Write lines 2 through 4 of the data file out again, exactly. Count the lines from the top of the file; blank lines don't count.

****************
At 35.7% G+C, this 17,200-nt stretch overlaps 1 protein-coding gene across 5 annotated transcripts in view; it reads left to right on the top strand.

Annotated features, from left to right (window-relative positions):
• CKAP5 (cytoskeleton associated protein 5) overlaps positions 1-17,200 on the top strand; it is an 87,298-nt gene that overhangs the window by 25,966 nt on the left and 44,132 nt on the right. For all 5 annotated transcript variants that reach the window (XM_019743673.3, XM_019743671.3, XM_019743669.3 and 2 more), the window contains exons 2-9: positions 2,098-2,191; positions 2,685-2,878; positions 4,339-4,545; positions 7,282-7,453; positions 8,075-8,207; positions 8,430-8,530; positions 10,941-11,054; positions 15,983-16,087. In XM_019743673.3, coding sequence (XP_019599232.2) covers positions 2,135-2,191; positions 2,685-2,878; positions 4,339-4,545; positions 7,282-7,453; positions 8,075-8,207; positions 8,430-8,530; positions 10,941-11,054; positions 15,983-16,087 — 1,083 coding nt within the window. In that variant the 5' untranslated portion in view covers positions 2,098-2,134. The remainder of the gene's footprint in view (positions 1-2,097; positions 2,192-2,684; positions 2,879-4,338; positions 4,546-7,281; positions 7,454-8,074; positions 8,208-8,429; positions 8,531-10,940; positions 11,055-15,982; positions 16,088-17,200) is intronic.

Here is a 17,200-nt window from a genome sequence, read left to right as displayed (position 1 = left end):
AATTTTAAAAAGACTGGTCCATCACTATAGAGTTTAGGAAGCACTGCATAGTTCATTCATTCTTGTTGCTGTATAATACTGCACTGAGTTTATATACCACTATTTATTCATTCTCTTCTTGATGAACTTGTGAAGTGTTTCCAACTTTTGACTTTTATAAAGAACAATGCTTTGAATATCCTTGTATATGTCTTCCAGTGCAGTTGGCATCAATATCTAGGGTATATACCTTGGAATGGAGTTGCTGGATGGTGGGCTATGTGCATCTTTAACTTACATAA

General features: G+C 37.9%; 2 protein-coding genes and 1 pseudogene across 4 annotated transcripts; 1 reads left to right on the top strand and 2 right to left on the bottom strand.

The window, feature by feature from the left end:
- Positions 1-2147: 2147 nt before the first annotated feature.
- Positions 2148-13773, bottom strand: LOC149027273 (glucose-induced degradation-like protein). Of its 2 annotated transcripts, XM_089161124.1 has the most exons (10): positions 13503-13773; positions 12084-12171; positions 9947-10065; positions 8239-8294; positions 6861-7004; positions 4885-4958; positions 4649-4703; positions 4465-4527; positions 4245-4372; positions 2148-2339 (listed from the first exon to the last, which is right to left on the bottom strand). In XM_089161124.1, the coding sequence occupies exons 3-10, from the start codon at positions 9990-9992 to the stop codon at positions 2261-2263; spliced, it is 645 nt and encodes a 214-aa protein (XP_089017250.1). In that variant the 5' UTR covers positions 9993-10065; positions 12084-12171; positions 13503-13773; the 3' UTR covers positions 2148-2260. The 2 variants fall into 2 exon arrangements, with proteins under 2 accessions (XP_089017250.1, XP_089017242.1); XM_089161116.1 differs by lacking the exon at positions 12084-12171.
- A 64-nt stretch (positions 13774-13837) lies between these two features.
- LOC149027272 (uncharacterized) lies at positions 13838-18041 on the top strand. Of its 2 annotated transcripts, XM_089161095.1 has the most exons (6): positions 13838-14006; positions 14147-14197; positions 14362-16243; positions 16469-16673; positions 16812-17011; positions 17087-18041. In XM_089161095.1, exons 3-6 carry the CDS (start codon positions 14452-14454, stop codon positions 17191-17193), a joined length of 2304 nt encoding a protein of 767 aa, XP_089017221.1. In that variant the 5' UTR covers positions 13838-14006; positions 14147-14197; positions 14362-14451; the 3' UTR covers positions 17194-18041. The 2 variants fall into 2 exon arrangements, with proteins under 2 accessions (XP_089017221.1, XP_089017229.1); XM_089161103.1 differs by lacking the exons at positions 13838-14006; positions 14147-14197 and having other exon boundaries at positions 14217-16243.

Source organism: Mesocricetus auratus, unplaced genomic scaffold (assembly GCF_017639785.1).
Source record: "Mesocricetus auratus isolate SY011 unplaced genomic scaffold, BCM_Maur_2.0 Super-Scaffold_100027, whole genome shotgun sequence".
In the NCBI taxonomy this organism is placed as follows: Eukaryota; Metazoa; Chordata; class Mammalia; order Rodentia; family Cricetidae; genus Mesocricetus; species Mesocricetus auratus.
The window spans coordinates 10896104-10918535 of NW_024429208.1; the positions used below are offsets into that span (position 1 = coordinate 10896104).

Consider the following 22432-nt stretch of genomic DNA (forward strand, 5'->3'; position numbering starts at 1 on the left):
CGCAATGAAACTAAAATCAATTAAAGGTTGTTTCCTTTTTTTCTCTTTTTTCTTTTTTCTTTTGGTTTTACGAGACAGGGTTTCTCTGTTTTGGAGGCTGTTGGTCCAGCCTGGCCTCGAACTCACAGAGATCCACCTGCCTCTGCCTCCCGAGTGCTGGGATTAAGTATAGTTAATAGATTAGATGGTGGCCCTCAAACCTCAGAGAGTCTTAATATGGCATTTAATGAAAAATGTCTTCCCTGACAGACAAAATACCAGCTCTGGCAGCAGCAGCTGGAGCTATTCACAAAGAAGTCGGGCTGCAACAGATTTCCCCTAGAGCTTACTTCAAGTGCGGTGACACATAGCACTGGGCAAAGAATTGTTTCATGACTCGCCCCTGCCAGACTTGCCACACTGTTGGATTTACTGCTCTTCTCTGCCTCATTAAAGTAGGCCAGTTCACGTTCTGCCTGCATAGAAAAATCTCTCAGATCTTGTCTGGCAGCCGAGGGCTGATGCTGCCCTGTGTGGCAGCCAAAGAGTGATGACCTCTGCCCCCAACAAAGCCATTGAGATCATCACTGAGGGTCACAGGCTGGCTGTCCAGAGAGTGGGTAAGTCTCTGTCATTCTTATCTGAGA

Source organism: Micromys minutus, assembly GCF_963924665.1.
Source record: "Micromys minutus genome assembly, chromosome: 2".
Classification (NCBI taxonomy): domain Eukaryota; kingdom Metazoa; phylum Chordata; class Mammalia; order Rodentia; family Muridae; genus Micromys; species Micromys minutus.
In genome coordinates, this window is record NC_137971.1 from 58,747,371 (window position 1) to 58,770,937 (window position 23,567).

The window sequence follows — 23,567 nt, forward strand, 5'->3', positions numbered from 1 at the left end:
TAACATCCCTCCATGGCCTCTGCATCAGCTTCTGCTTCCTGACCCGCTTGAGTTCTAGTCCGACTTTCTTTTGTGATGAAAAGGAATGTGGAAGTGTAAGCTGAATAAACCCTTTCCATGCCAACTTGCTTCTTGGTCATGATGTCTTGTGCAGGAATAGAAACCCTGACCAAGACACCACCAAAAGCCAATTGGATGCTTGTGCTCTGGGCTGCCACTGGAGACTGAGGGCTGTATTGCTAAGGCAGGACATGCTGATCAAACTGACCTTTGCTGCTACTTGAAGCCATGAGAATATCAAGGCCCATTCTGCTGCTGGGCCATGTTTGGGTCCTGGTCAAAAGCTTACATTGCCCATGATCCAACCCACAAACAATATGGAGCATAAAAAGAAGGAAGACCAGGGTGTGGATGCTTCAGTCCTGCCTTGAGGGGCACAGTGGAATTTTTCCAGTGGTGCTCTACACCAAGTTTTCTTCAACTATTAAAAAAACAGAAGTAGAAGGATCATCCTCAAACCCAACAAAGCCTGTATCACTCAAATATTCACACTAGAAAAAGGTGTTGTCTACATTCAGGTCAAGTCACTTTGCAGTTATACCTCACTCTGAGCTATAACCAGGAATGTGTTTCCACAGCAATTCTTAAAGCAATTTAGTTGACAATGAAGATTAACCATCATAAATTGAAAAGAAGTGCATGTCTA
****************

Annotated features, from left to right (window-relative positions):
• CKAP5 (cytoskeleton associated protein 5) overlaps positions 1-17,200 on the top strand; it is an 87,298-nt gene that overhangs the window by 25,966 nt on the left and 44,132 nt on the right. For all 5 annotated transcript variants that reach the window (XM_019743673.3, XM_019743671.3, XM_019743669.3 and 2 more), the window contains exons 2-9: positions 2,098-2,191; positions 2,685-2,878; positions 4,339-4,545; positions 7,282-7,453; positions 8,075-8,207; positions 8,430-8,530; positions 10,941-11,054; positions 15,983-16,087. In XM_019743673.3, coding sequence (XP_019599232.2) covers positions 2,135-2,191; positions 2,685-2,878; positions 4,339-4,545; positions 7,282-7,453; positions 8,075-8,207; positions 8,430-8,530; positions 10,941-11,054; positions 15,983-16,087 — 1,083 coding nt within the window. In that variant the 5' untranslated portion in view covers positions 2,098-2,134. The remainder of the gene's footprint in view (positions 1-2,097; positions 2,192-2,684; positions 2,879-4,338; positions 4,546-7,281; positions 7,454-8,074; positions 8,208-8,429; positions 8,531-10,940; positions 11,055-15,982; positions 16,088-17,200) is intronic.

Here is a 17,200-nt window from a genome sequence, read left to right as displayed (position 1 = left end):